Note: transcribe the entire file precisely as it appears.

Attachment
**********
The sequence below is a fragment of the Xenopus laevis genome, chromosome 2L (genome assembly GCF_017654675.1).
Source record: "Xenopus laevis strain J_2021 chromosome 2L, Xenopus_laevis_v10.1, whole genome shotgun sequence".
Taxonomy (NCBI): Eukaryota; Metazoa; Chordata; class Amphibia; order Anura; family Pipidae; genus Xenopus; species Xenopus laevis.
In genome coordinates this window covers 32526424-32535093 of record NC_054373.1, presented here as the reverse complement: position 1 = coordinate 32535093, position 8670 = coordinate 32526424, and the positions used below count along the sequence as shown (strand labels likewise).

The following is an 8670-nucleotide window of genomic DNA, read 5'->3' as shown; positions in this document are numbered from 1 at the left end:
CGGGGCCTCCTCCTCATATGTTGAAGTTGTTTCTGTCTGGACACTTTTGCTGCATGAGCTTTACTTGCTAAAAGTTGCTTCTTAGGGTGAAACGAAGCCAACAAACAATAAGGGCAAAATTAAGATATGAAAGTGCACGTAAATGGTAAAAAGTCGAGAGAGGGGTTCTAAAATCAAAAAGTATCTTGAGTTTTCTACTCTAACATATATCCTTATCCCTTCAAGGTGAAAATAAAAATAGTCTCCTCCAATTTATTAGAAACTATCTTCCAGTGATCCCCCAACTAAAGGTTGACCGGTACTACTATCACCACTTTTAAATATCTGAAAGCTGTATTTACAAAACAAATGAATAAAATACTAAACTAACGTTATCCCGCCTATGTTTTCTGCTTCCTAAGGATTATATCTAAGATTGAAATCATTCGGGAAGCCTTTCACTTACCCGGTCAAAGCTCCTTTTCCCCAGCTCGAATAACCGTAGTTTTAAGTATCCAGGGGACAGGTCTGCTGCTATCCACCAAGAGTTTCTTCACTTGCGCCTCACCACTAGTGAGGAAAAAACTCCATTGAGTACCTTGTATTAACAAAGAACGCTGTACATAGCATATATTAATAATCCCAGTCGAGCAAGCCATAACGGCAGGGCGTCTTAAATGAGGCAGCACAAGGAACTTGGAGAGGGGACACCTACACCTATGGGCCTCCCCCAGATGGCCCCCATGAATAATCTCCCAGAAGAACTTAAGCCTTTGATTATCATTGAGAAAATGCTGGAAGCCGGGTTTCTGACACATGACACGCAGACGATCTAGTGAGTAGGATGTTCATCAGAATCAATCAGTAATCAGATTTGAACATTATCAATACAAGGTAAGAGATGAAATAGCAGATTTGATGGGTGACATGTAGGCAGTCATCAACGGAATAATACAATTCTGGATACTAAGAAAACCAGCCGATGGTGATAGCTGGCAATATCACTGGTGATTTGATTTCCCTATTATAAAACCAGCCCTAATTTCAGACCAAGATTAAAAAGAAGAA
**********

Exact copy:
The sequence below is a fragment of the Xenopus laevis genome, chromosome 2L (genome assembly GCF_017654675.1).
Source record: "Xenopus laevis strain J_2021 chromosome 2L, Xenopus_laevis_v10.1, whole genome shotgun sequence".
Taxonomy (NCBI): Eukaryota; Metazoa; Chordata; class Amphibia; order Anura; family Pipidae; genus Xenopus; species Xenopus laevis.
In genome coordinates this window covers 32526424-32535093 of record NC_054373.1, presented here as the reverse complement: position 1 = coordinate 32535093, position 8670 = coordinate 32526424, and the positions used below count along the sequence as shown (strand labels likewise).

The following is an 8670-nucleotide window of genomic DNA, read 5'->3' as shown; positions in this document are numbered from 1 at the left end:
CGGGGCCTCCTCCTCATATGTTGAAGTTGTTTCTGTCTGGACACTTTTGCTGCATGAGCTTTACTTGCTAAAAGTTGCTTCTTAGGGTGAAACGAAGCCAACAAACAATAAGGGCAAAATTAAGATATGAAAGTGCACGTAAATGGTAAAAAGTCGAGAGAGGGGTTCTAAAATCAAAAAGTATCTTGAGTTTTCTACTCTAACATATATCCTTATCCCTTCAAGGTGAAAATAAAAATAGTCTCCTCCAATTTATTAGAAACTATCTTCCAGTGATCCCCCAACTAAAGGTTGACCGGTACTACTATCACCACTTTTAAATATCTGAAAGCTGTATTTACAAAACAAATGAATAAAATACTAAACTAACGTTATCCCGCCTATGTTTTCTGCTTCCTAAGGATTATATCTAAGATTGAAATCATTCGGGAAGCCTTTCACTTACCCGGTCAAAGCTCCTTTTCCCCAGCTCGAATAACCGTAGTTTTAAGTATCCAGGGGACAGGTCTGCTGCTATCCACCAAGAGTTTCTTCACTTGCGCCTCACCACTAGTGAGGAAAAAACTCCATTGAGTACCTTGTATTAACAAAGAACGCTGTACATAGCATATATTAATAATCCCAGTCGAGCAAGCCATAACGGCAGGGCGTCTTAAATGAGGCAGCACAAGGAACTTGGAGAGGGGACACCTACACCTATGGGCCTCCCCCAGATGGCCCCCATGAATAATCTCCCAGAAGAACTTAAGCCTTTGATTATCATTGAGAAAATGCTGGAAGCCGGGTTTCTGACACATGACACGCAGACGATCTAGTGAGTAGGATGTTCATCAGAATCAATCAGTAATCAGATTTGAACATTATCAATACAAGGTAAGAGATGAAATAGCAGATTTGATGGGTGACATGTAGGCAGTCATCAACGGAATAATACAATTCTGGATACTAAGAAAACCAGCCGATGGTGATAGCTGGCAATATCACTGGTGATTTGATTTCCCTATTATAAAACCAGCCCTAATTTCAGACCAAGATTAAAAAGAAGAA